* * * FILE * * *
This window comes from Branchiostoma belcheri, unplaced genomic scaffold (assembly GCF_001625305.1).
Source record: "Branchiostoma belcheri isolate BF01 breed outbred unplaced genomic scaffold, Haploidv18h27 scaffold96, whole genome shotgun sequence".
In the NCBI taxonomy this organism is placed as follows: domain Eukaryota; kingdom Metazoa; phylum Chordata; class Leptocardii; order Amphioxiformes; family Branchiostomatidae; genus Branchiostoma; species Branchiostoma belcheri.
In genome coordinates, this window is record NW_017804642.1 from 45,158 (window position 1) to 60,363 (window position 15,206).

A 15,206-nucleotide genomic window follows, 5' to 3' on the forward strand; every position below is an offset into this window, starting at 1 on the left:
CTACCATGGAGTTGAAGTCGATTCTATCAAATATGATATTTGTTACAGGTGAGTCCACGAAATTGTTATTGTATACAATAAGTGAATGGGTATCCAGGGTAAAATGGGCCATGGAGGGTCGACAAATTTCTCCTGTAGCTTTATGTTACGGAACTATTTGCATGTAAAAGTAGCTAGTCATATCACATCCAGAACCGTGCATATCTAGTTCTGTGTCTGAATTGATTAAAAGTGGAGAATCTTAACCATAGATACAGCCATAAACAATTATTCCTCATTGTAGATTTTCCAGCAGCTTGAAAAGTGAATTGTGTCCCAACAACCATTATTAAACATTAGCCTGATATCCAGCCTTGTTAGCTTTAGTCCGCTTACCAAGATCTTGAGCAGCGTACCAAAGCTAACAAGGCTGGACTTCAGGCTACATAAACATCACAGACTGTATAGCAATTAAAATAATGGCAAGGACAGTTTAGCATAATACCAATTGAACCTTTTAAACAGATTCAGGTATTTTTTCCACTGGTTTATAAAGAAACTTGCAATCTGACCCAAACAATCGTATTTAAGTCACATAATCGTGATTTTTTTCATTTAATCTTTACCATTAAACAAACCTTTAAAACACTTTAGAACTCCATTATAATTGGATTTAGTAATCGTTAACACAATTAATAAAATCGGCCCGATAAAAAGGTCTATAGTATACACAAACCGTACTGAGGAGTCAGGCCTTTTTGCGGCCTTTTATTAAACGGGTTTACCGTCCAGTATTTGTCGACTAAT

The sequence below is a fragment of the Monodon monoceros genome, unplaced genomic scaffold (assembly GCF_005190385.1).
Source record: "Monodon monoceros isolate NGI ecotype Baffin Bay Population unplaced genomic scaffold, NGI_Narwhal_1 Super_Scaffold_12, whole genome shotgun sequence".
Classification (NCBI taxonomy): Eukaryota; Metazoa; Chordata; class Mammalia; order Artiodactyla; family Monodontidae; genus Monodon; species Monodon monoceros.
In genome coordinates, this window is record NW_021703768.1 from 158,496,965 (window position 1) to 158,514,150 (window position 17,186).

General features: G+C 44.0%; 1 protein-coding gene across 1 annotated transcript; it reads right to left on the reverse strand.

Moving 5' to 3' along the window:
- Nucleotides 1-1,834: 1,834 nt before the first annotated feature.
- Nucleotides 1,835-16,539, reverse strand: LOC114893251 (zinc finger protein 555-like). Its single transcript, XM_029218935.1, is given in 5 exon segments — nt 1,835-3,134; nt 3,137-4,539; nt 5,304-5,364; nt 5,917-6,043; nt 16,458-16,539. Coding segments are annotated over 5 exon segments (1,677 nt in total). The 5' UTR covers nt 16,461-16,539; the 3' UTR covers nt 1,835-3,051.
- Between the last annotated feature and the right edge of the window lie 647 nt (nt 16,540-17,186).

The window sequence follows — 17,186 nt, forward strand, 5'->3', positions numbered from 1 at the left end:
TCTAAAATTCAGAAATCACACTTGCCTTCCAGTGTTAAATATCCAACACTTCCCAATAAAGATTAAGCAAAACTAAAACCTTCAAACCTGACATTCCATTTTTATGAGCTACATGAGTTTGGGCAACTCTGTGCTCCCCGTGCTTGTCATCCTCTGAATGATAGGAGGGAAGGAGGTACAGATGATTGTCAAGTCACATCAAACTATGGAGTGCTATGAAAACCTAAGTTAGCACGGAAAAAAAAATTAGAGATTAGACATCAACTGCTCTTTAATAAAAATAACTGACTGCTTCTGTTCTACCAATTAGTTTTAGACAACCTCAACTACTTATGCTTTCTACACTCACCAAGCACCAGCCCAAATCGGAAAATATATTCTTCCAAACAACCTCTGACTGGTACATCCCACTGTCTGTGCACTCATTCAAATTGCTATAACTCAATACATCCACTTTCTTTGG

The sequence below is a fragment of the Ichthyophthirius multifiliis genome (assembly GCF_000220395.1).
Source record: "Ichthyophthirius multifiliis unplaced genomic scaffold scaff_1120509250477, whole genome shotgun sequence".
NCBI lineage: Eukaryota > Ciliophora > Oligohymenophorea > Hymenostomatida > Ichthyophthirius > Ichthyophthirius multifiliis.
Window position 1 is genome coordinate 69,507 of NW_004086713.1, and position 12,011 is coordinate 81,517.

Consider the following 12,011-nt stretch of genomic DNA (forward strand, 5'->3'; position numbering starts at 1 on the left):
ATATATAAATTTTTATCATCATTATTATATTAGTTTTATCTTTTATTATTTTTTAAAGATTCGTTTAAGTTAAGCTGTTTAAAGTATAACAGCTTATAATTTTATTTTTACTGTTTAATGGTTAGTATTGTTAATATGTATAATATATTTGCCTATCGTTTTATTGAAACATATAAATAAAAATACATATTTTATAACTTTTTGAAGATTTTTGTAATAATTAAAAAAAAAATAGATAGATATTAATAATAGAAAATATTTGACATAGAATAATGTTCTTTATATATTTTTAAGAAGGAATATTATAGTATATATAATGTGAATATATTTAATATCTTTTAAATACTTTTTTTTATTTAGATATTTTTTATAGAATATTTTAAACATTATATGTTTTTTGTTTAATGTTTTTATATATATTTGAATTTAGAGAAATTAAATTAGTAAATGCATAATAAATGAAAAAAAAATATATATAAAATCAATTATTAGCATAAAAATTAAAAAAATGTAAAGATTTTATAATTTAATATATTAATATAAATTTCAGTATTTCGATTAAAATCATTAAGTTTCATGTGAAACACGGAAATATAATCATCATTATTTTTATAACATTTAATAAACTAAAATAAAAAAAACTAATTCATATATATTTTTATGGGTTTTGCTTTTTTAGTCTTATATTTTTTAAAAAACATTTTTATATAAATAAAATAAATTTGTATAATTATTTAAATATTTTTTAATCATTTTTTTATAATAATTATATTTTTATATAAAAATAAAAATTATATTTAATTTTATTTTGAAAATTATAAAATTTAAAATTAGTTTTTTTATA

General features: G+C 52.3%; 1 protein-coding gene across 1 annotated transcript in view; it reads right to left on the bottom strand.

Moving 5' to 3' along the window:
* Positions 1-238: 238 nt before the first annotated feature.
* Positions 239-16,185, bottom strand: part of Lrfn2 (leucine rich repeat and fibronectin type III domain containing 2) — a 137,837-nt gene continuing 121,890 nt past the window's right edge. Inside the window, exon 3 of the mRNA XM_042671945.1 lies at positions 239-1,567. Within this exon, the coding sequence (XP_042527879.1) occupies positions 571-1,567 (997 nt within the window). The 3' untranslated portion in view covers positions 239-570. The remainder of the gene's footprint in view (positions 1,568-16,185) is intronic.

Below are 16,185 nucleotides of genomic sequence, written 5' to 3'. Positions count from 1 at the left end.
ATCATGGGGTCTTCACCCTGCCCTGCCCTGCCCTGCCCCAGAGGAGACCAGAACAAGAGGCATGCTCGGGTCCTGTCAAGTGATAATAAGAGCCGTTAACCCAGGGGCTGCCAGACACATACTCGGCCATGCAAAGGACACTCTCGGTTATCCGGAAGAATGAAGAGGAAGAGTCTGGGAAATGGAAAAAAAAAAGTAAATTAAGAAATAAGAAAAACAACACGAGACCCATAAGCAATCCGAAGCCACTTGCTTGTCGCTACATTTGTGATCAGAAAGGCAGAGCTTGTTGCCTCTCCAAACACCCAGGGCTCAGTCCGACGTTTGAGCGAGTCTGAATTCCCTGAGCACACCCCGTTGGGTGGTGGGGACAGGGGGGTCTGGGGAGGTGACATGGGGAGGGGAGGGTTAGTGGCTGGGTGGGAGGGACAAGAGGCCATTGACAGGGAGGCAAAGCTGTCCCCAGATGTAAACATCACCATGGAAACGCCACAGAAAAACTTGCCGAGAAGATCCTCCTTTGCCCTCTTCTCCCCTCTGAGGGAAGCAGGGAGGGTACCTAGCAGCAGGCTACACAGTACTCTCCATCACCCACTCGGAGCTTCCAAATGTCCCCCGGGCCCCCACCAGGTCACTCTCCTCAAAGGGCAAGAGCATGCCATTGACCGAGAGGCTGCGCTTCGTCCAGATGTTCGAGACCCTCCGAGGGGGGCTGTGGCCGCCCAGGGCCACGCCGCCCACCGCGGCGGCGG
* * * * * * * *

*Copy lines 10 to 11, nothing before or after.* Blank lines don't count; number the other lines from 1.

In genome coordinates, this window is record NW_021703768.1 from 158,496,965 (window position 1) to 158,514,150 (window position 17,186).

General features: G+C 44.0%; 1 protein-coding gene across 1 annotated transcript; it reads right to left on the reverse strand.